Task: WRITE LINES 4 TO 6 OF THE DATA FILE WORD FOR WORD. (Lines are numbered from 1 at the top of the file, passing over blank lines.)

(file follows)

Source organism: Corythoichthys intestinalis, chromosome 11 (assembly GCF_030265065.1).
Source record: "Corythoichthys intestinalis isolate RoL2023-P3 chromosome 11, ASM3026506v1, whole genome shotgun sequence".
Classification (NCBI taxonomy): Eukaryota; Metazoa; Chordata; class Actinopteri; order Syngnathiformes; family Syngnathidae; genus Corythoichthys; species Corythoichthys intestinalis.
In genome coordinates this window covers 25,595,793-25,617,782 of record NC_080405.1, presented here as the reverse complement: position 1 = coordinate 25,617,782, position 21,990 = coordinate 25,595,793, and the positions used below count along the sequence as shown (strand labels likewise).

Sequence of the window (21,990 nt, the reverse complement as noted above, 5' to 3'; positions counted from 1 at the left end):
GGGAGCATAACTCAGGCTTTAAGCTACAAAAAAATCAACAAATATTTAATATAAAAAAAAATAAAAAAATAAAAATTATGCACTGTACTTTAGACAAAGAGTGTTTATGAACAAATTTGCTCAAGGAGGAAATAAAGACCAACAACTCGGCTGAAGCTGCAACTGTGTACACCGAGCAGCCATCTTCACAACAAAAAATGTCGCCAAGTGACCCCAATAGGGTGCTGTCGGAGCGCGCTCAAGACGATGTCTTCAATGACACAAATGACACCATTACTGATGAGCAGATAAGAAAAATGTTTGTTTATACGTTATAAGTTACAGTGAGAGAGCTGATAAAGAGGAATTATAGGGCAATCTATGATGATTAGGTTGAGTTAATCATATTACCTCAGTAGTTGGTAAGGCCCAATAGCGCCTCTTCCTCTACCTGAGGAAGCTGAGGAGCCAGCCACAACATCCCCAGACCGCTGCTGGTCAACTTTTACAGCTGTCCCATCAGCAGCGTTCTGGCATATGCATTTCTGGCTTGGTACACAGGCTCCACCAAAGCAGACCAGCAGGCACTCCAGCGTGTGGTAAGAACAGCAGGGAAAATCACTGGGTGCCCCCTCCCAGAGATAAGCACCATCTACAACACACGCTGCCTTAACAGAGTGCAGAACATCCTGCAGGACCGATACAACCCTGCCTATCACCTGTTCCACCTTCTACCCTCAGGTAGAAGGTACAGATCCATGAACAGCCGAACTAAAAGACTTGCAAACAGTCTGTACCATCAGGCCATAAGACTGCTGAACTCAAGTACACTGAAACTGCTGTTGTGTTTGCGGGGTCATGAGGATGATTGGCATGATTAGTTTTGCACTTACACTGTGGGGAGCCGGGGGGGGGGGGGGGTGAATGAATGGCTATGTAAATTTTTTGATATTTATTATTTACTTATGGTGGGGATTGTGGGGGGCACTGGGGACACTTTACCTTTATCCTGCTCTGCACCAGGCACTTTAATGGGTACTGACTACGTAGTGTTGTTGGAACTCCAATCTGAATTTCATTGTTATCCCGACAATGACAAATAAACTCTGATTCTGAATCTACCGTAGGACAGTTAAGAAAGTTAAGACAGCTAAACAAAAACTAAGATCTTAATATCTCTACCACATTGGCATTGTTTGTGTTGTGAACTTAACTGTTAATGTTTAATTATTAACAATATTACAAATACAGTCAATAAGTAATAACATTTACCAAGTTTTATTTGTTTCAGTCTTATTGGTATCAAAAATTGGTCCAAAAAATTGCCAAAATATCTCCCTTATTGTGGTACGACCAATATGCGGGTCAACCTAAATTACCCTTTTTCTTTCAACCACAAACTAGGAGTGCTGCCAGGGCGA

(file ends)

In genome coordinates this window covers 25,595,793-25,617,782 of record NC_080405.1, presented here as the reverse complement: position 1 = coordinate 25,617,782, position 21,990 = coordinate 25,595,793, and the positions used below count along the sequence as shown (strand labels likewise).

Sequence of the window (21,990 nt, the reverse complement as noted above, 5' to 3'; positions counted from 1 at the left end):
GGGAGCATAACTCAGGCTTTAAGCTACAAAAAAATCAACAAATATTTAATATAAAAAAAAATAAAAAAATAAAAATTATGCACTGTACTTTAGACAAAGAGTGTTTATGAACAAATTTGCTCAAGGAGGAAATAAAGACCAACAACTCGGCTGAAGCTGCAACTGTGTACACCGAGCAGCCATCTTCACAACAAAAAATGTCGCCAAGTGACCCCAATAGGGTGCTGTCGGAGCGCGCTCAAGACGATGTCTTCAATGACACAAATGACACCATTACTGATGAGCAGATAAGAAAAATGTTTGTTTATACGTTATAAGTTACAGTGAGAGAGCTGATAAAGAGGAATTATAGGGCAATCTATGATGATTAGGTTGAGTTAATCATATTACCTCAGTAGTTGGTAAGGCCCAATAGCGCCTCTTCCTCTACCTGAGGAAGCTGAGGAGCCAGCCACAACATCCCCAGACCGCTGCTGGTCAACTTTTACAGCTGTCCCATCAGCAGCGTTCTGGCATATGCATTTCTGGCTTGGTACACAGGCTCCACCAAAGCAGACCAGCAGGCACTCCAGCGTGTGGTAAGAACAGCAGGGAAAATCACTGGGTGCCCCCTCCCAGAGATAAGCACCATCTACAACACACGCTGCCTTAACAGAGTGCAGAACATCCTGCAGGACCGATACAACCCTGCCTATCACCTGTTCCACCTTCTACCCTCAGGTAGAAGGTACAGATCCATGAACAGCCGAACTAAAAGACTTGCAAACAGTCTGTACCATCAGGCCATAAGACTGCTGAACTCAAGTACACTGAAACTGCTGTTGTGTTTGCGGGGTCATGAGGATGATTGGCATGATTAGTTTTGCACTTACACTGTGGGGAGCCGGGGGGGGGGGGGGGTGAATGAATGGCTATGTAAATTTTTTGATATTTATTATTTACTTATGGTGGGGATTGTGGGGGGCACTGGGGACACTTTACCTTTATCCTGCTCTGCACCAGGCACTTTAATGGGTACTGACTACGTAGTGTTGTTGGAACTCCAATCTGAATTTCATTGTTATCCCGACAATGACAAATAAACTCTGATTCTGAATCTACCGTAGGACAGTTAAGAAAGTTAAGACAGCTAAACAAAAACTAAGATCTTAATATCTCTACCACATTGGCATTGTTTGTGTTGTGAACTTAACTGTTAATGTTTAATTATTAACAATATTACAAATACAGTCAATAAGTAATAACATTTACCAAGTTTTATTTGTTTCAGTCTTATTGGTATCAAAAATTGGTCCAAAAAATTGCCAAAATATCTCCCTTATTGTGGTACGACCAATATGCGGGTCAACCTAAATTACCCTTTTTCTTTCAACCACAAACTAGGAGTGCTGCCAGGGCGA